I believe in the graphene dream. Graphene is so fantastic. If the world is going to transition to green tech, we will need a lot more minerals and metals for electric vehicles and power generation. Graphmatech’s graphene technology is part of the solution. By adding a little graphene to other materials, we make them better: stronger and more conductive. The world will need less material for each application, making the green transition possible. This aspect is really important to us.
What was your experience with Graphmatech?
Four years ago I met Mamoun Taher, Graphmatech’s current CEO and CTO, at a startup event. I was immediately interested in his idea, and I admit that this happens very seldom. I believe, they had several different possible investors to choose from. And they chose a combination of a few business angels. ABB Technology Ventures and Walerud Ventures both led the first financing round. A few business angels were also part of the round.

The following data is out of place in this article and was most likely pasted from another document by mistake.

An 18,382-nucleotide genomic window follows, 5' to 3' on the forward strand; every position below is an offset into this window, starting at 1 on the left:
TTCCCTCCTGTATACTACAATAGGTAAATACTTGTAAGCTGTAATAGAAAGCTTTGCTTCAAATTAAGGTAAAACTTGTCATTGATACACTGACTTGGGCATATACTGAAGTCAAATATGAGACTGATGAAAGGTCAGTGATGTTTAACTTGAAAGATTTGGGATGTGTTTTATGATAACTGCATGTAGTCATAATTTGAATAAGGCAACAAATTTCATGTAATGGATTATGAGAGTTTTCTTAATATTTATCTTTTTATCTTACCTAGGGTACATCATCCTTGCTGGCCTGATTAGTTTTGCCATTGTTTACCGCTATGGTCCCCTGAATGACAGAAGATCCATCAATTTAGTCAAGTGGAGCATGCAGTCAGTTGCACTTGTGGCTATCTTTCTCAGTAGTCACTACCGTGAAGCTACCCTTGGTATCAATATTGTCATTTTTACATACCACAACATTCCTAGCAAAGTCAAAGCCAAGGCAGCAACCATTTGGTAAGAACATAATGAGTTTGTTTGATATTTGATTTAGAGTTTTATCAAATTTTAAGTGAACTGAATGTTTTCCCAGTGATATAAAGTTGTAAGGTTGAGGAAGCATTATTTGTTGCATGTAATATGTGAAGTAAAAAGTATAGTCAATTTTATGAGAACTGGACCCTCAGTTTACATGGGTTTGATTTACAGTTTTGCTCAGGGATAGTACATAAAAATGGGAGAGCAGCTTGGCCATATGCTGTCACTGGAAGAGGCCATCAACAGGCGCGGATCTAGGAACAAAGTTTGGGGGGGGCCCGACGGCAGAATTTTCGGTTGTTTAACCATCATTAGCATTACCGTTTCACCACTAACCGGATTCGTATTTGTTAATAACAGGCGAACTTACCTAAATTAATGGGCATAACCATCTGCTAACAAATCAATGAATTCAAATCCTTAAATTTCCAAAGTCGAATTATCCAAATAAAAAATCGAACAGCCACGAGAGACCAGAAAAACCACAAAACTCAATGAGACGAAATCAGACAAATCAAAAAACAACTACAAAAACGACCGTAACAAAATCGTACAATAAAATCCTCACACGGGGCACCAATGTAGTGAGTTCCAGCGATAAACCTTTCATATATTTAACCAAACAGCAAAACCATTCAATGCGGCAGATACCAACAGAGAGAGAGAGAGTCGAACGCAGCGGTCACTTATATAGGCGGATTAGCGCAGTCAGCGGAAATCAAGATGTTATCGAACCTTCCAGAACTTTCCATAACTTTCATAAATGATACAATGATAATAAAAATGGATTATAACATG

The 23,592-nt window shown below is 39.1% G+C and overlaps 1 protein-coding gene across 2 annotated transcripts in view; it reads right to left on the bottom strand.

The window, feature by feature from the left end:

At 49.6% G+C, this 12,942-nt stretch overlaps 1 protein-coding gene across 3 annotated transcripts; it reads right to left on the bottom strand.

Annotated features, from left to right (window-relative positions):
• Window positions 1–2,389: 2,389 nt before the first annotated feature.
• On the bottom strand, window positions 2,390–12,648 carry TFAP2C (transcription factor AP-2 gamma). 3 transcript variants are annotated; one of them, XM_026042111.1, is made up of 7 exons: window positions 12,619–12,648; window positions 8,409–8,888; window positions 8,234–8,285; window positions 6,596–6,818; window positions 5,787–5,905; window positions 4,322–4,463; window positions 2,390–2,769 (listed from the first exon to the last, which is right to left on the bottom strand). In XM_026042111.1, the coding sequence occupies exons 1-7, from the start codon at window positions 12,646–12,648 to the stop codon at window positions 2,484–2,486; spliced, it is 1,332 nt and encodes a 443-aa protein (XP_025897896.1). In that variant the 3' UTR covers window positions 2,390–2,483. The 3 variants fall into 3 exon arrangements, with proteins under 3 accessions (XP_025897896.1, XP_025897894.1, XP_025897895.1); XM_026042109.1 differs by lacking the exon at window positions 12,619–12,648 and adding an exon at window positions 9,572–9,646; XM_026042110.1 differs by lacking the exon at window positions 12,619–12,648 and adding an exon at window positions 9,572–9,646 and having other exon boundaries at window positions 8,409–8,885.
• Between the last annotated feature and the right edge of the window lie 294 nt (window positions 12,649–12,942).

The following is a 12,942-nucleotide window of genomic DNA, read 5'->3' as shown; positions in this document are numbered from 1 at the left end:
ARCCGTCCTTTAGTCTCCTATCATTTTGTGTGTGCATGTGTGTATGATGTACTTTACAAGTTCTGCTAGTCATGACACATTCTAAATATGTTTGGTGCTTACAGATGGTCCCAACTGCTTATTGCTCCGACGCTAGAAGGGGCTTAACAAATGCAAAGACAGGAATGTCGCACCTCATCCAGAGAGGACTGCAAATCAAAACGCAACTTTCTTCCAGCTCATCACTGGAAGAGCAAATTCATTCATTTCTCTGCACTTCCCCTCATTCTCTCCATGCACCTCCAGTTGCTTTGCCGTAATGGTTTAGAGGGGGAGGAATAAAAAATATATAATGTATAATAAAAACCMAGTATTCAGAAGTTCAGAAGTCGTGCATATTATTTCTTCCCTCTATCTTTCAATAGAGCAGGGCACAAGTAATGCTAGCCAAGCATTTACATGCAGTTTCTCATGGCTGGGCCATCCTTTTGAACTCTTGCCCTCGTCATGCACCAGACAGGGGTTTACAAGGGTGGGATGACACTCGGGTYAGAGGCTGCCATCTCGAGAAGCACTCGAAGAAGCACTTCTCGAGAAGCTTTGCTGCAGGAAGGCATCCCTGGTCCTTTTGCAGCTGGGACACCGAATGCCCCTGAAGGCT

I started working for them as their Executive, and it was a lot of work! I joined when there were only the initial co-founders, Taher and Björn Lindh, but no employees and no premises. At that time, Graphmatech had only an idea and one patent application.
Since then we have had some extremely good results. With partners, we produce graphene-enriched silver contacts that are 30% more conductive than the current state of the art, and that last twelve times longer. We sell graphene-enriched copper powder, which is 40% more conductive than pure copper in early results. Components made from it can use 25% less copper to conduct electricity. We can make gas barriers for hydrogen tanks that leak 28% less hydrogen. We make polymers which are conductive enough that you can actually 3D print motors without any metal.